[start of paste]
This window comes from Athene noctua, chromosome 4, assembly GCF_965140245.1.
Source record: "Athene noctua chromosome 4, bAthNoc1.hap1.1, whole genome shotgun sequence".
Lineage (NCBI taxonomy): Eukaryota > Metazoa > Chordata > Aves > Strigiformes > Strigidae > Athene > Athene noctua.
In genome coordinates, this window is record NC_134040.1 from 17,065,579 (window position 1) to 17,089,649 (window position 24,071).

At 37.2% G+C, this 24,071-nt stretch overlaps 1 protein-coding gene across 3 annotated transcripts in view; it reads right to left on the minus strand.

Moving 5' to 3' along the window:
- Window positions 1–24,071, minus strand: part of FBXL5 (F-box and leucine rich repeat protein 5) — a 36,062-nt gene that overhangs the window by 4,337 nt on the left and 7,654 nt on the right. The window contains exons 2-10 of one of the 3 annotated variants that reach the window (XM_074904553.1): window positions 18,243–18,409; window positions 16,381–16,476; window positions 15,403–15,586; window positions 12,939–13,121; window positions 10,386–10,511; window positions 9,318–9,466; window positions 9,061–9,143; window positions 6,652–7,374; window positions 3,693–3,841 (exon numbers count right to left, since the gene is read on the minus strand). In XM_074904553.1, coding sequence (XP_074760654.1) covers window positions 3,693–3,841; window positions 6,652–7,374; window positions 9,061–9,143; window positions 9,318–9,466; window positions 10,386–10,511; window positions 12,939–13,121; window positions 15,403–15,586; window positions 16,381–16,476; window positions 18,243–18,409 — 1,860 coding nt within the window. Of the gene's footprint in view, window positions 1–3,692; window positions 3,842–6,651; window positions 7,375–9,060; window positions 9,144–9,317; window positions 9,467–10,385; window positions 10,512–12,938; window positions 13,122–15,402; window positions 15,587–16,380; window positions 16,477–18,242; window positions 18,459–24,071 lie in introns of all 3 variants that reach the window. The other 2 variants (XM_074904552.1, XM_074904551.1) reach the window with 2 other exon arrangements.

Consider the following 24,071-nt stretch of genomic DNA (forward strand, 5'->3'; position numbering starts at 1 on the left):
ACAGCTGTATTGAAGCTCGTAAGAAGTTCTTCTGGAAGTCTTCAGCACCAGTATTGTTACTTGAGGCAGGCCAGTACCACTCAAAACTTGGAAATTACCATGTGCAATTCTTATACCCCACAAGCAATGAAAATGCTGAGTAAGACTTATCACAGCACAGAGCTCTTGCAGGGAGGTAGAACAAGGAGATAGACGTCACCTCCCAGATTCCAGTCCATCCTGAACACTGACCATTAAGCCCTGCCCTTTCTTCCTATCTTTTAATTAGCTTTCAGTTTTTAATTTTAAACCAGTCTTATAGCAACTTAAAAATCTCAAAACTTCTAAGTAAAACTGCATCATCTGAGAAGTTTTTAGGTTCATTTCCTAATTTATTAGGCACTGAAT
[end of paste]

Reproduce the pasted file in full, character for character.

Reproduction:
This window comes from Athene noctua, chromosome 4, assembly GCF_965140245.1.
Source record: "Athene noctua chromosome 4, bAthNoc1.hap1.1, whole genome shotgun sequence".
Lineage (NCBI taxonomy): Eukaryota > Metazoa > Chordata > Aves > Strigiformes > Strigidae > Athene > Athene noctua.
In genome coordinates, this window is record NC_134040.1 from 17,065,579 (window position 1) to 17,089,649 (window position 24,071).

At 37.2% G+C, this 24,071-nt stretch overlaps 1 protein-coding gene across 3 annotated transcripts in view; it reads right to left on the minus strand.

Moving 5' to 3' along the window:
- Window positions 1–24,071, minus strand: part of FBXL5 (F-box and leucine rich repeat protein 5) — a 36,062-nt gene that overhangs the window by 4,337 nt on the left and 7,654 nt on the right. The window contains exons 2-10 of one of the 3 annotated variants that reach the window (XM_074904553.1): window positions 18,243–18,409; window positions 16,381–16,476; window positions 15,403–15,586; window positions 12,939–13,121; window positions 10,386–10,511; window positions 9,318–9,466; window positions 9,061–9,143; window positions 6,652–7,374; window positions 3,693–3,841 (exon numbers count right to left, since the gene is read on the minus strand). In XM_074904553.1, coding sequence (XP_074760654.1) covers window positions 3,693–3,841; window positions 6,652–7,374; window positions 9,061–9,143; window positions 9,318–9,466; window positions 10,386–10,511; window positions 12,939–13,121; window positions 15,403–15,586; window positions 16,381–16,476; window positions 18,243–18,409 — 1,860 coding nt within the window. Of the gene's footprint in view, window positions 1–3,692; window positions 3,842–6,651; window positions 7,375–9,060; window positions 9,144–9,317; window positions 9,467–10,385; window positions 10,512–12,938; window positions 13,122–15,402; window positions 15,587–16,380; window positions 16,477–18,242; window positions 18,459–24,071 lie in introns of all 3 variants that reach the window. The other 2 variants (XM_074904552.1, XM_074904551.1) reach the window with 2 other exon arrangements.

Consider the following 24,071-nt stretch of genomic DNA (forward strand, 5'->3'; position numbering starts at 1 on the left):
ACAGCTGTATTGAAGCTCGTAAGAAGTTCTTCTGGAAGTCTTCAGCACCAGTATTGTTACTTGAGGCAGGCCAGTACCACTCAAAACTTGGAAATTACCATGTGCAATTCTTATACCCCACAAGCAATGAAAATGCTGAGTAAGACTTATCACAGCACAGAGCTCTTGCAGGGAGGTAGAACAAGGAGATAGACGTCACCTCCCAGATTCCAGTCCATCCTGAACACTGACCATTAAGCCCTGCCCTTTCTTCCTATCTTTTAATTAGCTTTCAGTTTTTAATTTTAAACCAGTCTTATAGCAACTTAAAAATCTCAAAACTTCTAAGTAAAACTGCATCATCTGAGAAGTTTTTAGGTTCATTTCCTAATTTATTAGGCACTGAAT